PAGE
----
Michelangelo : biography
One of the [[ignudi on the Sistine Chapel Ceiling]]
Michelangelo di Lodovico Buonarroti Simoni (6 March 1475 – 18 February 1564), commonly known as Michelangelo (), was an Italian sculptor, painter, architect, poet, and engineer of the High Renaissance who exerted an unparalleled influence on the development of Western art. Despite making few forays beyond the arts, his versatility in the disciplines he took up was of such a high order that he is often considered a contender for the title of the archetypal Renaissance man, along with his fellow Italian Leonardo da Vinci.
Michelangelo was considered the greatest living artist in his lifetime, and ever since then he has been held to be one of the greatest artists of all time. A number of his works in painting, sculpture, and architecture rank among the most famous in existence. His output in every field during his long life was prodigious; when the sheer volume of correspondence, sketches, and reminiscences that survive is also taken into account, he is the best-documented artist of the 16th century.
Two of his best-known works, the Pietà and David, were sculpted before he turned thirty. Despite his low opinion of painting, Michelangelo also created two of the most influential works in fresco in the history of Western art: the scenes from Genesis on the ceiling and The Last Judgment on the altar wall of the Sistine Chapel in Rome. As an architect, Michelangelo pioneered the Mannerist style at the Laurentian Library. At 74 he succeeded Antonio da Sangallo the Younger as the architect of St. Peter’s Basilica. Michelangelo transformed the plan, the western end being finished to Michelangelo’s design, the dome being completed after his death with some modification.
In a demonstration of Michelangelo’s unique standing, he was the first Western artist whose biography was published while he was alive.Michelangelo. (2008). Encyclopædia Britannica. Ultimate Reference Suite. Two biographies were published of him during his lifetime; one of them, by Giorgio Vasari, proposed that he was the pinnacle of all artistic achievement since the beginning of the Renaissance, a viewpoint that continued to have currency in art history for centuries.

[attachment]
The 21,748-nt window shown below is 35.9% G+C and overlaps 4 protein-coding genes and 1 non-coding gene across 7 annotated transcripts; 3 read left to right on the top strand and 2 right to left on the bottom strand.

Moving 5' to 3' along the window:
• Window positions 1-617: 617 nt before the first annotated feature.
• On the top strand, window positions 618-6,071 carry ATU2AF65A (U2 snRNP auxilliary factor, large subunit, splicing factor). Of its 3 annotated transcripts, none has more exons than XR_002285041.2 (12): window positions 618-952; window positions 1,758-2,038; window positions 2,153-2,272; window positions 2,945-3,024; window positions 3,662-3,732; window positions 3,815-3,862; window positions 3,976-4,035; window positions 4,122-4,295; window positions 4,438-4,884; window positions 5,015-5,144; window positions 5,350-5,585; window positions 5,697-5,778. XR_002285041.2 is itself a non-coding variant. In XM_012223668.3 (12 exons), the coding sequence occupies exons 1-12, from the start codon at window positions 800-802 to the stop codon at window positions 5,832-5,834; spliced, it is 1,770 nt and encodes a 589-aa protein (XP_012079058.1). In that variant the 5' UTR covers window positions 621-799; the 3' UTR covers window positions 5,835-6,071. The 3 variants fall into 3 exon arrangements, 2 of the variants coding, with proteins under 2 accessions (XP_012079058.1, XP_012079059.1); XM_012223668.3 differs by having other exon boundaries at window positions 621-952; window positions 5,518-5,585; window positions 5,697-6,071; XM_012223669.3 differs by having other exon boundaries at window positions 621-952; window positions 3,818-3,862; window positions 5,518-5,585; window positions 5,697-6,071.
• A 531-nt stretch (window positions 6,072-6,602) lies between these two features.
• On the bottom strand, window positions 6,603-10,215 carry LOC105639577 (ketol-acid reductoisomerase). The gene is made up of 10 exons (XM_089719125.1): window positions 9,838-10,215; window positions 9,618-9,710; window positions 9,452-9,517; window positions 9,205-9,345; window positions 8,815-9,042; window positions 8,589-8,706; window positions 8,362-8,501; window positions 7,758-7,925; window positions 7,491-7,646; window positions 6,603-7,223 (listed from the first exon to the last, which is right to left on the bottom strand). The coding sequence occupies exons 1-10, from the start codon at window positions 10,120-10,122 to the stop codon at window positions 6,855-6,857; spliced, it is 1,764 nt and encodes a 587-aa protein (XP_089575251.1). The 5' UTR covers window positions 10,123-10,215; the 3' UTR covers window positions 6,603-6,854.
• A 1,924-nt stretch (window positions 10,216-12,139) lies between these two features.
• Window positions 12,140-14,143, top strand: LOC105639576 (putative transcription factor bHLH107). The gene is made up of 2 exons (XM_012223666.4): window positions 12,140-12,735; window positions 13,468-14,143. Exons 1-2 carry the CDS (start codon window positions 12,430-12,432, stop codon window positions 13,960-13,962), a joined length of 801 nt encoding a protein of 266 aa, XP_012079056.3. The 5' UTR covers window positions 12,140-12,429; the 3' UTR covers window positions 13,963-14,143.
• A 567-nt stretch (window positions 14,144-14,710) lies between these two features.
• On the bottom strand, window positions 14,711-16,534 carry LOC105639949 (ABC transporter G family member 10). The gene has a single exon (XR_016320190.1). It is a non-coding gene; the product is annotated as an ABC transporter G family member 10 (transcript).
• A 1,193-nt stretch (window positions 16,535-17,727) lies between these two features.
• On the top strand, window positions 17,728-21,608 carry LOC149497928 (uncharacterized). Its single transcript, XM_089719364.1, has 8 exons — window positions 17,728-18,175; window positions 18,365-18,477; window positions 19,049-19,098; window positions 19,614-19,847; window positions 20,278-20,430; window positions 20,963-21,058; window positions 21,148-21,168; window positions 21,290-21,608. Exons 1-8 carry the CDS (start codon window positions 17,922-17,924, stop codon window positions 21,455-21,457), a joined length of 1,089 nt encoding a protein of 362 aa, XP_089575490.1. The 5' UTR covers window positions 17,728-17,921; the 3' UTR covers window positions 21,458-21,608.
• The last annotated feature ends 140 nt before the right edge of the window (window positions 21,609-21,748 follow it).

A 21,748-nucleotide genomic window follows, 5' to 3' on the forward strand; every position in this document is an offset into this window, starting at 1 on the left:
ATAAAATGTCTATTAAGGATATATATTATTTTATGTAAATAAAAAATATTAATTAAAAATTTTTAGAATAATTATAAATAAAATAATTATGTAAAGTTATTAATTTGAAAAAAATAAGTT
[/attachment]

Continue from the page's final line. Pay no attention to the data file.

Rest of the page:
In his lifetime he was also often called Il Divino ("the divine one"). One of the qualities most admired by his contemporaries was his terribilità, a sense of awe-inspiring grandeur, and it was the attempts of subsequent artists to imitateArt and Illusion, E. H. Gombrich, ISBN 9780691070001 Michelangelo’s impassioned and highly personal style that resulted in Mannerism, the next major movement in Western art after the High Renaissance.
Michelangelo’s sexuality: the poems
It is impossible to know for certain whether Michelangelo had physical relationships (Condivi ascribed to him a "monk-like chastity"),Hughes, Anthony, "Michelangelo", page 326. Phaidon, 1997. but the arc of his imagination may be glimpsed through his art and poetry.Scigliano, Eric: , Simon and Schuster, 2005. Retrieved 27 January 2007 He wrote over three hundred sonnets and madrigals. The longest sequence was written to Tommaso dei Cavalieri (c. 1509–1587), who was 23 years old when Michelangelo met him in 1532, at the age of 57; these make up the first large sequence of poems in any modern tongue addressed by one man to another, predating Shakespeare’s sonnets to the fair youth by fifty years:
Cavalieri replied: I swear to return your love. Never have I loved a man more than I love you, never have I wished for a friendship more than I wish for yours. Cavalieri remained devoted to Michelangelo until his death.Hughes, Anthony: "Michelangelo.", page 326. Phaidon, 1997.